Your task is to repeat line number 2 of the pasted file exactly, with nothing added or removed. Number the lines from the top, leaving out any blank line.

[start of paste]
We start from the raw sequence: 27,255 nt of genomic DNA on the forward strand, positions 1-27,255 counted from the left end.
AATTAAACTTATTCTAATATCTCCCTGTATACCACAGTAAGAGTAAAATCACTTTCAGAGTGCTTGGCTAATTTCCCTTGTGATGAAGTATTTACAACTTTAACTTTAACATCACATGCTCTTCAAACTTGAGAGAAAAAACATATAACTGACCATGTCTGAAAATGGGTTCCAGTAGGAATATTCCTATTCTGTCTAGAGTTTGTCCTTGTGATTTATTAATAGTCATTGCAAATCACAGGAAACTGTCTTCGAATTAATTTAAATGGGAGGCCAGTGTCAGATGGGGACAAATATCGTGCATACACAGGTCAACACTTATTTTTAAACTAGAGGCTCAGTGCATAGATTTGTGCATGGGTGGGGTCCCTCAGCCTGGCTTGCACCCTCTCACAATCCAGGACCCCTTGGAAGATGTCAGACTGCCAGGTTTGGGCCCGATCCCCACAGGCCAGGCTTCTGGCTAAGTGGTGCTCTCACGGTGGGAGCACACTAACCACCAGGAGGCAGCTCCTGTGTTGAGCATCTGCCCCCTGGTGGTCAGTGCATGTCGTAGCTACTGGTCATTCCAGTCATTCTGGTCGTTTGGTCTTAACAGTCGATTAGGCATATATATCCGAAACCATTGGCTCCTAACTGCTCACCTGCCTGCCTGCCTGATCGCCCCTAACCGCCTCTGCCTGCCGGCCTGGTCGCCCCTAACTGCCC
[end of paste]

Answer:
AATTAAACTTATTCTAATATCTCCCTGTATACCACAGTAAGAGTAAAATCACTTTCAGAGTGCTTGGCTAATTTCCCTTGTGATGAAGTATTTACAACTTTAACTTTAACATCACATGCTCTTCAAACTTGAGAGAAAAAACATATAACTGACCATGTCTGAAAATGGGTTCCAGTAGGAATATTCCTATTCTGTCTAGAGTTTGTCCTTGTGATTTATTAATAGTCATTGCAAATCACAGGAAACTGTCTTCGAATTAATTTAAATGGGAGGCCAGTGTCAGATGGGGACAAATATCGTGCATACACAGGTCAACACTTATTTTTAAACTAGAGGCTCAGTGCATAGATTTGTGCATGGGTGGGGTCCCTCAGCCTGGCTTGCACCCTCTCACAATCCAGGACCCCTTGGAAGATGTCAGACTGCCAGGTTTGGGCCCGATCCCCACAGGCCAGGCTTCTGGCTAAGTGGTGCTCTCACGGTGGGAGCACACTAACCACCAGGAGGCAGCTCCTGTGTTGAGCATCTGCCCCCTGGTGGTCAGTGCATGTCGTAGCTACTGGTCATTCCAGTCATTCTGGTCGTTTGGTCTTAACAGTCGATTAGGCATATATATCCGAAACCATTGGCTCCTAACTGCTCACCTGCCTGCCTGCCTGATCGCCCCTAACCGCCTCTGCCTGCCGGCCTGGTCGCCCCTAACTGCCC